I tend to be a minimalist when compared to most wildlife photographers. My ego might claim that this constraint is by design, a way to force creativity, but reality is less kind than the fiction. I am a minimalist because I live within a restricted budget. Teaching offers great flexibility to a creative, but financial success is not one its perks. Were it not for the budget limitations of being a public school educator, I’d probably be a walking camera store rather than a minimalist. So whenever I plan a wildlife shoot, I’ve learned to dwell on the details... details are the difference between producing something good and making something great.
Prior to leaving for Moorhead MN, I studied the maps of the Bluestem Prairie SNA and searched the web for photographers who have worked these blinds in the past. Since my dates at the lekwere scheduled well beyond the peak mating period, I was less than confident that this experience would be much better than my shoot at the grouse blind in 2008 (See: I Laughed in the Face of Chaos Theory).
Climatic chaos (the late Minnesota spring) was my only consolation. Historically, the prairie chicken lek is most active in mid-April, and the interesting territorial behaviors diminish as daylight hours grow and the temperature warms. It turns out that this year’s unseasonably late snow might have been an unexpected bonus. The cool weather delayed the hens, so the males were forced to maintain their territories until the females were in the mood. By the time I was able to get to the blinds, the males were out in full force booming, hooting and fighting for a piece of turf. If these males intended on propagating their genes, they had better stick around to strut their stuff. In the end, it was the combo-platter of preparation and luck that conspired to create an unprecedented opportunity to capture the drama so late in the season. Lucky or good, I don’t care... May 4, 2013 was a great day to photograph prairie chickens in Northwest Minnesota.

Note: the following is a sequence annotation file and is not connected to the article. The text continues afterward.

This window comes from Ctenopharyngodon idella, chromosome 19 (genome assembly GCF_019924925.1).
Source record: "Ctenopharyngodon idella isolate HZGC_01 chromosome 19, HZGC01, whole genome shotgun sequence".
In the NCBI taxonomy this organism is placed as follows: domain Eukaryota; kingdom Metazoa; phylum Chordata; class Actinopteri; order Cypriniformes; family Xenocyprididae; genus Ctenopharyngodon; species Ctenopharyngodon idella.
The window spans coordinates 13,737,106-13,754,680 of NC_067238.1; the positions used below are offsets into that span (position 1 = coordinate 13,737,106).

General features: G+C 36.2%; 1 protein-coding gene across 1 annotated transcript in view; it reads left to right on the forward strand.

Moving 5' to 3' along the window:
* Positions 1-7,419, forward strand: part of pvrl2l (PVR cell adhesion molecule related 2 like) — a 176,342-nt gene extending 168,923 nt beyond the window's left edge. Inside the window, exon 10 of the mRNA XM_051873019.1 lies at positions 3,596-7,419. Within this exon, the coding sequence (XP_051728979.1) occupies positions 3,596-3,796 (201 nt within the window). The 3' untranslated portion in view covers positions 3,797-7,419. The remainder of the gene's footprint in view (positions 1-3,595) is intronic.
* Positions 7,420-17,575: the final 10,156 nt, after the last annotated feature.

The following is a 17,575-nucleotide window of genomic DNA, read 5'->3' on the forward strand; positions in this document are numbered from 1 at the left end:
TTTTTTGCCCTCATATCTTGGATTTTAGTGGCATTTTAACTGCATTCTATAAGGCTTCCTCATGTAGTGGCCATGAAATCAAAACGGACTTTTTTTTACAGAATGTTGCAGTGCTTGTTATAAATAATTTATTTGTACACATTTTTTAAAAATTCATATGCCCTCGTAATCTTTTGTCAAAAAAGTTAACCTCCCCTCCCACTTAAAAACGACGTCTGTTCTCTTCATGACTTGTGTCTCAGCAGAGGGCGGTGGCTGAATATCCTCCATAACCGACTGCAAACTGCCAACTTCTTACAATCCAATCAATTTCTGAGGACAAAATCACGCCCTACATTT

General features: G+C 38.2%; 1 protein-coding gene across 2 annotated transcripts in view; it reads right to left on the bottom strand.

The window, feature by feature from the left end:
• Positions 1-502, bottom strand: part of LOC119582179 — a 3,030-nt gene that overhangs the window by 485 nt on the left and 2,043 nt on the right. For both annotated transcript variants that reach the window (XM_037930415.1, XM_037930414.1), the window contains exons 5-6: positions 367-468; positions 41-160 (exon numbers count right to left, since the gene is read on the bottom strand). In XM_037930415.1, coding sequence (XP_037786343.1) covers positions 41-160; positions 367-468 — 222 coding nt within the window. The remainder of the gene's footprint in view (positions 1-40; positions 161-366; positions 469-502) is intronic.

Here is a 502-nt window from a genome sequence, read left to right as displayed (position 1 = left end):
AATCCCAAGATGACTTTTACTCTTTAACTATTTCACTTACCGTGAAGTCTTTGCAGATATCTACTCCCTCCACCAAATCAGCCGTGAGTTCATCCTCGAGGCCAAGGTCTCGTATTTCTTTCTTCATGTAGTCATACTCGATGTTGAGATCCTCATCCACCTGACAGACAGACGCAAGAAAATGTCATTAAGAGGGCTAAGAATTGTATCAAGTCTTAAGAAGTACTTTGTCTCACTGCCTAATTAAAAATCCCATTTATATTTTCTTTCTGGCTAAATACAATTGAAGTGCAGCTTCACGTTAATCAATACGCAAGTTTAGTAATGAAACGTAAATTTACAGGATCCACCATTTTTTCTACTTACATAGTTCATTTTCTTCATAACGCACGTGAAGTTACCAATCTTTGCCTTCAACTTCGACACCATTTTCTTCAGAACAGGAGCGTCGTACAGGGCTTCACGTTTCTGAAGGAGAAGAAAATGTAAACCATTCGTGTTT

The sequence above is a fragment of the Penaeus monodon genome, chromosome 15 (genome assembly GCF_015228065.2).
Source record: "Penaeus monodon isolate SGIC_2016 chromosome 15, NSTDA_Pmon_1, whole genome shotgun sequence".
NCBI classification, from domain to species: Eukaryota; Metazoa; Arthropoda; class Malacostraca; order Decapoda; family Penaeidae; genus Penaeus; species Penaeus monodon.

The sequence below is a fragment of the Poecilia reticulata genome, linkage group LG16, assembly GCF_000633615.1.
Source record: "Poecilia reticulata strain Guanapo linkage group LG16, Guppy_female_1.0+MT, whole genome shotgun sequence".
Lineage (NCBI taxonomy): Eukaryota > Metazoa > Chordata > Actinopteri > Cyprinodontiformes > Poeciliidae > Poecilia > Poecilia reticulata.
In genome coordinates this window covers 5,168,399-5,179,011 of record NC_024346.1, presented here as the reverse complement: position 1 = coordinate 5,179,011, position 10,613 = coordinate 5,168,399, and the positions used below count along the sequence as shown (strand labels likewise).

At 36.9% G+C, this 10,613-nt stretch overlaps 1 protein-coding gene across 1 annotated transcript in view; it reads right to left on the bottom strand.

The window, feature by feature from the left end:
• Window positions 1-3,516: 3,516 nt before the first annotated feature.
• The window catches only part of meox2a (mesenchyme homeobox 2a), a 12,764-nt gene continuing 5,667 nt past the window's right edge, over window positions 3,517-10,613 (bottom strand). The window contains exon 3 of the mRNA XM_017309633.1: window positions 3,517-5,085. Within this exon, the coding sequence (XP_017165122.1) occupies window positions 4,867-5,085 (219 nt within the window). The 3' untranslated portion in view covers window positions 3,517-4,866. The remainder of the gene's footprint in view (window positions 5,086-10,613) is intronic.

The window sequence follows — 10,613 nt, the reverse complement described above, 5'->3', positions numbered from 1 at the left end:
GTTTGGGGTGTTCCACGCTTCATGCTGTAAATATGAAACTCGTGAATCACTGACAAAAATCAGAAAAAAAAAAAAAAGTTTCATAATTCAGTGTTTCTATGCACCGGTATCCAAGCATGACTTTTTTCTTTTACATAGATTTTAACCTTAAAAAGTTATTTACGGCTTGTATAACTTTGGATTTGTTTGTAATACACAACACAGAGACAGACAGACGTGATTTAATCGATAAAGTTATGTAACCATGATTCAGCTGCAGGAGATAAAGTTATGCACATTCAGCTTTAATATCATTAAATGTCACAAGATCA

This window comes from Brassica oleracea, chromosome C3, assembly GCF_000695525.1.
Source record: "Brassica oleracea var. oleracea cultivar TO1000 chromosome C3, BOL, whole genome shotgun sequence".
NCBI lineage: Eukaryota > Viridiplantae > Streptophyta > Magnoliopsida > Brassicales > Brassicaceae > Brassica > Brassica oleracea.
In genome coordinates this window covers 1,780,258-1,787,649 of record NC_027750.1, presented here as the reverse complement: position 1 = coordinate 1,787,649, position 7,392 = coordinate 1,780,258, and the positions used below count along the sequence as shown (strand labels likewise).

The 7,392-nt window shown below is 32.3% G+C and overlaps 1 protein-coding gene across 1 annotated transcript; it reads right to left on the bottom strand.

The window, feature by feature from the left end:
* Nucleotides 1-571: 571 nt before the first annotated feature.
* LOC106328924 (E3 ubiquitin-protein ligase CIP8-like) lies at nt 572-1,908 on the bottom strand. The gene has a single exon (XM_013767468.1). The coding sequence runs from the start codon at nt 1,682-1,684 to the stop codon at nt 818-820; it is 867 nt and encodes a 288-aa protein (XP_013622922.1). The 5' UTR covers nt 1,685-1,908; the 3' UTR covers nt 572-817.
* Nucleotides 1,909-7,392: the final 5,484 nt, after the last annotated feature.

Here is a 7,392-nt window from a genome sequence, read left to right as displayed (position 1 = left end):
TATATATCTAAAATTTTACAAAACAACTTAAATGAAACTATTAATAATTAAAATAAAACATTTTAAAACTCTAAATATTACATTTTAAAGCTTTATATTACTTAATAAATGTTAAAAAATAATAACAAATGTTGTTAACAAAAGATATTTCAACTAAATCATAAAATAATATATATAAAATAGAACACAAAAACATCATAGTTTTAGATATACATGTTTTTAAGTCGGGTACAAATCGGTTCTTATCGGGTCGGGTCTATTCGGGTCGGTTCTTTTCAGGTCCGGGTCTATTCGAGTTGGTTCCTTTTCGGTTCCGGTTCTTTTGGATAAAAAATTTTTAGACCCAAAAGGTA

In the next post, I’ll focus on the gear and techniques I used to get the shots.
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